Banks has also written a couple of non-Culture books – Against a Dark Background and The Algebraist – which I’ve also got sitting on my bookshelves, waiting to be read. It’ll be interesting to read something NOT set in the Culture milieu, but I fully expect them to be up to his usual excellent writing standards.

Iain M. Banks is rightfully credited with being in the vanguard of a relatively small group of modern SF authors who helped spearhead the reinvigoration and rehabilitation of the humble Space Opera in the world of SF literature, during the late 1980’s and early 1990’s. He helped play a fundamental role in reinventing that much-maligned format as a serious literary sub-genre within the wider spectrum of SF, after it had spent many years out of fashion with most serious SF authors and readers.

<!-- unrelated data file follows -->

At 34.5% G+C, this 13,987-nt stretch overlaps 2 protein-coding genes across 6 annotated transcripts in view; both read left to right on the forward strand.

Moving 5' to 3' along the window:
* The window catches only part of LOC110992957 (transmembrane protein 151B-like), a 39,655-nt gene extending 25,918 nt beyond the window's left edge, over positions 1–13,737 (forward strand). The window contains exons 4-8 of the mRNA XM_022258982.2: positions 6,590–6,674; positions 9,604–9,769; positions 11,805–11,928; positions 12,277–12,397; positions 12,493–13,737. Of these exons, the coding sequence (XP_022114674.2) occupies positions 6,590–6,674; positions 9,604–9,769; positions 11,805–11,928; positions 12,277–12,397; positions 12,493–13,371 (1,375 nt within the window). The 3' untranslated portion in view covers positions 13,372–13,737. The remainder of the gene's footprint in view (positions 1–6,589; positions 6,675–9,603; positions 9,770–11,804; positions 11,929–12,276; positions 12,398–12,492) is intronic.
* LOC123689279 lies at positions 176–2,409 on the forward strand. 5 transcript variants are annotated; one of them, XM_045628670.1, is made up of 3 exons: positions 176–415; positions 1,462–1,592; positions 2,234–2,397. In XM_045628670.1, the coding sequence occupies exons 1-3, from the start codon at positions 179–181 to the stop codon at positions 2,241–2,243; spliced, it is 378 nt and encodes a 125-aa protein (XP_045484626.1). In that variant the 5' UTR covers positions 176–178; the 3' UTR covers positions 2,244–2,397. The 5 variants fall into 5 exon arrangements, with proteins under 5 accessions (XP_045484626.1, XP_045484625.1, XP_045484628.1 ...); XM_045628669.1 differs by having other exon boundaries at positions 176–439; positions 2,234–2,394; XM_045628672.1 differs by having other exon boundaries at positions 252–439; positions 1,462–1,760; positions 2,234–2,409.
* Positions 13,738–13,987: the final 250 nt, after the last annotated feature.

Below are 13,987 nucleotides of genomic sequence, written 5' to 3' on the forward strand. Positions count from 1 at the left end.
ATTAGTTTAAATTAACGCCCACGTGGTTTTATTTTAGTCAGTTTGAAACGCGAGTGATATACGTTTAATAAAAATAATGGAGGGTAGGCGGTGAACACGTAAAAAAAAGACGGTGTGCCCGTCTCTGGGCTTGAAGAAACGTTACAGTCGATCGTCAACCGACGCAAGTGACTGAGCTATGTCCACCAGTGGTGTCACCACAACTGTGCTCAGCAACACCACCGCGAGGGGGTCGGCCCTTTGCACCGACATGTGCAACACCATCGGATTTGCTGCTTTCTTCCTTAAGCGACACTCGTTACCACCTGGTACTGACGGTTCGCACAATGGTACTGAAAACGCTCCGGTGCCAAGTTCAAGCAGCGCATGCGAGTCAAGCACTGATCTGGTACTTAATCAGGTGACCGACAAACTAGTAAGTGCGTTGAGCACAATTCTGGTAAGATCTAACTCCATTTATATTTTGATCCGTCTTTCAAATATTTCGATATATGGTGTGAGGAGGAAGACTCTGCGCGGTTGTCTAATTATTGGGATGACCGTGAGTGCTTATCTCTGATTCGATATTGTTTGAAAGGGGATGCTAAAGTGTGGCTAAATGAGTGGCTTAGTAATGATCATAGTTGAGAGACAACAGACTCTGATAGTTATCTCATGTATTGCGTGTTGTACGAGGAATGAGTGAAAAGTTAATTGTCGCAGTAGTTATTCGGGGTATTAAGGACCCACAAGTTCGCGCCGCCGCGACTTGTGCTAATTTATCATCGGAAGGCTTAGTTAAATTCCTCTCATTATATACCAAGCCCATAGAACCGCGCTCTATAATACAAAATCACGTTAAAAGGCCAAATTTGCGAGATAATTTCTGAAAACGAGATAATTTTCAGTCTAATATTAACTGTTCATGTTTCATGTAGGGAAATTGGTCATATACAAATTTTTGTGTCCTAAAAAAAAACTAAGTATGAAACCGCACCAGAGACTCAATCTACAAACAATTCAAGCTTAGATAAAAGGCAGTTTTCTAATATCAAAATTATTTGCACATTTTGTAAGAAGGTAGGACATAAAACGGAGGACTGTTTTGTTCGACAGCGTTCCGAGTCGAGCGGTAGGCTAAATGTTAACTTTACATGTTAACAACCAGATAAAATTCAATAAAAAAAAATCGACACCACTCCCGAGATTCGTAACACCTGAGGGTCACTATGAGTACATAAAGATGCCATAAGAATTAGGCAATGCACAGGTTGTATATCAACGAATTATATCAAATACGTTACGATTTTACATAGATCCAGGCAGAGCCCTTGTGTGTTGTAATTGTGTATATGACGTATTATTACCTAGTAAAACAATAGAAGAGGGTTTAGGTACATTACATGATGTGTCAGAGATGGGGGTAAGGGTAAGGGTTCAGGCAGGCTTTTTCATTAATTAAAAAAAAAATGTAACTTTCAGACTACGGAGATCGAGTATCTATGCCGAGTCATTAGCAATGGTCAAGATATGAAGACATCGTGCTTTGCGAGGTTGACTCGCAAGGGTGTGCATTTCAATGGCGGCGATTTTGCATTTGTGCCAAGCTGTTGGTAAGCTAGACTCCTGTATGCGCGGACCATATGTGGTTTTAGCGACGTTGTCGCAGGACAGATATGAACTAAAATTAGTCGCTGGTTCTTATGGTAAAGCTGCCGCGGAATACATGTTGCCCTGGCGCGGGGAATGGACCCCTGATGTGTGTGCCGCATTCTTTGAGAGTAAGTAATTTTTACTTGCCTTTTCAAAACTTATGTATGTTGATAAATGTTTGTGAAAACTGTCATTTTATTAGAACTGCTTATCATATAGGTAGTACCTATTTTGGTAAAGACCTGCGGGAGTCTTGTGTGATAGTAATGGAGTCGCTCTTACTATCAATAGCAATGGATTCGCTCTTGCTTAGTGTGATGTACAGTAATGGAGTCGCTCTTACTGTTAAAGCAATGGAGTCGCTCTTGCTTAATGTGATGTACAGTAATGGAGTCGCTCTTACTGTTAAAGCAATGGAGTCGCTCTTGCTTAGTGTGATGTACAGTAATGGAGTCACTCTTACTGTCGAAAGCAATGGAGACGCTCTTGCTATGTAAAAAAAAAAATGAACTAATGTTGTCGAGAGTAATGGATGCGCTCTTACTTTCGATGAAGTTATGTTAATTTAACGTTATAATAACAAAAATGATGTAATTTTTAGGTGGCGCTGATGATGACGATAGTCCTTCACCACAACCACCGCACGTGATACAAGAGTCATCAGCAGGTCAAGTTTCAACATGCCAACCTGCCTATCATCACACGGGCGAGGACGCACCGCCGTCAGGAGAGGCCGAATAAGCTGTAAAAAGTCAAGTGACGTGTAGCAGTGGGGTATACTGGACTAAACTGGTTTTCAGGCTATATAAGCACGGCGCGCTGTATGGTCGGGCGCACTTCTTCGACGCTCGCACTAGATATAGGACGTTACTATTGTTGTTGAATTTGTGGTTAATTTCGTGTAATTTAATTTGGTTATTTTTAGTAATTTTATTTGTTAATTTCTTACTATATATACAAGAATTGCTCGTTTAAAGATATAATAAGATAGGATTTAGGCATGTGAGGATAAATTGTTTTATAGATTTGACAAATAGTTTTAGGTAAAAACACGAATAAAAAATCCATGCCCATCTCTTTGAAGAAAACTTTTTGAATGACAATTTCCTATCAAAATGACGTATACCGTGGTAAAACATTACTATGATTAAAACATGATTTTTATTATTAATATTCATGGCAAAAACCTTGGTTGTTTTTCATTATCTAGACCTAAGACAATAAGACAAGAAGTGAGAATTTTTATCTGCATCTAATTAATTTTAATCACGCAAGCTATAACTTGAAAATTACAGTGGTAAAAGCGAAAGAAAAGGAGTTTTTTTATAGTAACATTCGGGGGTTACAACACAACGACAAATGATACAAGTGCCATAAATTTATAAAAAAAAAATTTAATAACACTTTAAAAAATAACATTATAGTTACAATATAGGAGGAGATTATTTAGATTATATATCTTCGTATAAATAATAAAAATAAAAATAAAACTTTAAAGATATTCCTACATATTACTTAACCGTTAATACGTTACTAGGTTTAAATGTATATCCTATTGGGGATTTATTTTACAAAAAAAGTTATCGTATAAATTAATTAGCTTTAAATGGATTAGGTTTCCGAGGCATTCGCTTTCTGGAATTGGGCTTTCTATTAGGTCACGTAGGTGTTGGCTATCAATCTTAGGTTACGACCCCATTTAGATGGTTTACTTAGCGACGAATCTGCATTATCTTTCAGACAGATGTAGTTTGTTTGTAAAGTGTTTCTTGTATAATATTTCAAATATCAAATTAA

For this, as an ardent Space Opera fan, I’ll be forever indebted to him.

Remembering Iain M. Banks (1954-2013)

This month marks the first anniversary of the passing of science fiction author Iain M. Banks, who died on June 9th, 2013. He was taken from us at the tragically young age of only fifty-nine, after many months battling against terminal cancer. His death robbed the science fiction world of one of its greatest authors and leading lights.

Under his “Iain M. Banks” name (as opposed to “Iain Banks”, which he used for his mainstream literary works) he has written some of the best SF, primarily Space Opera, of the past couple of decades. And he has blazed a trail for (and competed with) the current generation of New Space Opera giants such as Alastair Reynolds, Peter F. Hamilton, Stephen Baxter and others who have dominated the SF field in recent years. New Space Opera fuses the best of Classic Space Opera and Hard SF, to produce what has become by far my favourite sub-genre of modern SF.